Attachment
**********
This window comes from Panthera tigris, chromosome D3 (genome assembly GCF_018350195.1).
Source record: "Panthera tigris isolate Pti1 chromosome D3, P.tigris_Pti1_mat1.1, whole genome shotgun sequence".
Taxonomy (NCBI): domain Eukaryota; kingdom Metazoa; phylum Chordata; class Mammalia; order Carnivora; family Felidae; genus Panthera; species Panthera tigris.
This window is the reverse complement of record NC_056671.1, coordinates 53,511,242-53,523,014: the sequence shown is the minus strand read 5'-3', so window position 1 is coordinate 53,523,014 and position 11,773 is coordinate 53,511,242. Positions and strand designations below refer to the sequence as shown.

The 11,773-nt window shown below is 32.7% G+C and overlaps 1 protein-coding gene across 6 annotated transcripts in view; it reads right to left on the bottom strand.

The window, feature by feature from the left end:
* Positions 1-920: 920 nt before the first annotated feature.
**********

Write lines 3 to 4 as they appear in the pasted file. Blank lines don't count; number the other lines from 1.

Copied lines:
Taxonomy (NCBI): domain Eukaryota; kingdom Metazoa; phylum Chordata; class Mammalia; order Carnivora; family Felidae; genus Panthera; species Panthera tigris.
This window is the reverse complement of record NC_056671.1, coordinates 53,511,242-53,523,014: the sequence shown is the minus strand read 5'-3', so window position 1 is coordinate 53,523,014 and position 11,773 is coordinate 53,511,242. Positions and strand designations below refer to the sequence as shown.